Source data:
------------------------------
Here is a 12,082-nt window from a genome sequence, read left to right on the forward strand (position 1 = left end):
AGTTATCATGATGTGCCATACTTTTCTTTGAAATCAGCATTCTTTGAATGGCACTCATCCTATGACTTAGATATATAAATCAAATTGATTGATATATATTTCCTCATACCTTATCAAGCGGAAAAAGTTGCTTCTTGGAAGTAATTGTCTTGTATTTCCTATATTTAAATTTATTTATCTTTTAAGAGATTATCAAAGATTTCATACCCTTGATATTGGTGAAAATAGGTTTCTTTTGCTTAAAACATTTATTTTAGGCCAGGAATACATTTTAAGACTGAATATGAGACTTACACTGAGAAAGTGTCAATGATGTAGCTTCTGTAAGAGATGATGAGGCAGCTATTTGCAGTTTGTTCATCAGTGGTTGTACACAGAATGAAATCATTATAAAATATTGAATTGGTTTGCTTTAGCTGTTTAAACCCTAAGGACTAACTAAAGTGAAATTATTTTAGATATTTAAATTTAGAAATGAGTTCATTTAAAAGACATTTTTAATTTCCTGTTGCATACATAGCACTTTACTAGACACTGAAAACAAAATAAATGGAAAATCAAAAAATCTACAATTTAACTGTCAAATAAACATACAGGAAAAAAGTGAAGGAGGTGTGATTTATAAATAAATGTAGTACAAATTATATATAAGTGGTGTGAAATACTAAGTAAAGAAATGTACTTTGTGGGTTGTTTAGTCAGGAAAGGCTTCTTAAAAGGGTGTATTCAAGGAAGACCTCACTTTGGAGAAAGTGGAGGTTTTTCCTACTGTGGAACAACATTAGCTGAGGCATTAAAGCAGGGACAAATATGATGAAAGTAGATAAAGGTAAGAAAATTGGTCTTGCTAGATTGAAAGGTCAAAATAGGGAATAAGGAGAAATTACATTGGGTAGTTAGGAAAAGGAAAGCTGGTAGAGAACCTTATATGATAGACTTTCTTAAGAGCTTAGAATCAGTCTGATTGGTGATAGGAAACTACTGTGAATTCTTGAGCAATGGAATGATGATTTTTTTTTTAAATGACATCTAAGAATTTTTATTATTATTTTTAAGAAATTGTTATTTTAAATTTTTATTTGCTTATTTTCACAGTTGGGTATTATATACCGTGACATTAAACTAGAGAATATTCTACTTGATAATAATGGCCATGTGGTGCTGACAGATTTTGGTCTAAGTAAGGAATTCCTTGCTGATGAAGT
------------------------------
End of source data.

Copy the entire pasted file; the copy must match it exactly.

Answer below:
Here is a 12,082-nt window from a genome sequence, read left to right on the forward strand (position 1 = left end):
AGTTATCATGATGTGCCATACTTTTCTTTGAAATCAGCATTCTTTGAATGGCACTCATCCTATGACTTAGATATATAAATCAAATTGATTGATATATATTTCCTCATACCTTATCAAGCGGAAAAAGTTGCTTCTTGGAAGTAATTGTCTTGTATTTCCTATATTTAAATTTATTTATCTTTTAAGAGATTATCAAAGATTTCATACCCTTGATATTGGTGAAAATAGGTTTCTTTTGCTTAAAACATTTATTTTAGGCCAGGAATACATTTTAAGACTGAATATGAGACTTACACTGAGAAAGTGTCAATGATGTAGCTTCTGTAAGAGATGATGAGGCAGCTATTTGCAGTTTGTTCATCAGTGGTTGTACACAGAATGAAATCATTATAAAATATTGAATTGGTTTGCTTTAGCTGTTTAAACCCTAAGGACTAACTAAAGTGAAATTATTTTAGATATTTAAATTTAGAAATGAGTTCATTTAAAAGACATTTTTAATTTCCTGTTGCATACATAGCACTTTACTAGACACTGAAAACAAAATAAATGGAAAATCAAAAAATCTACAATTTAACTGTCAAATAAACATACAGGAAAAAAGTGAAGGAGGTGTGATTTATAAATAAATGTAGTACAAATTATATATAAGTGGTGTGAAATACTAAGTAAAGAAATGTACTTTGTGGGTTGTTTAGTCAGGAAAGGCTTCTTAAAAGGGTGTATTCAAGGAAGACCTCACTTTGGAGAAAGTGGAGGTTTTTCCTACTGTGGAACAACATTAGCTGAGGCATTAAAGCAGGGACAAATATGATGAAAGTAGATAAAGGTAAGAAAATTGGTCTTGCTAGATTGAAAGGTCAAAATAGGGAATAAGGAGAAATTACATTGGGTAGTTAGGAAAAGGAAAGCTGGTAGAGAACCTTATATGATAGACTTTCTTAAGAGCTTAGAATCAGTCTGATTGGTGATAGGAAACTACTGTGAATTCTTGAGCAATGGAATGATGATTTTTTTTTTAAATGACATCTAAGAATTTTTATTATTATTTTTAAGAAATTGTTATTTTAAATTTTTATTTGCTTATTTTCACAGTTGGGTATTATATACCGTGACATTAAACTAGAGAATATTCTACTTGATAATAATGGCCATGTGGTGCTGACAGATTTTGGTCTAAGTAAGGAATTCCTTGCTGATGAAGT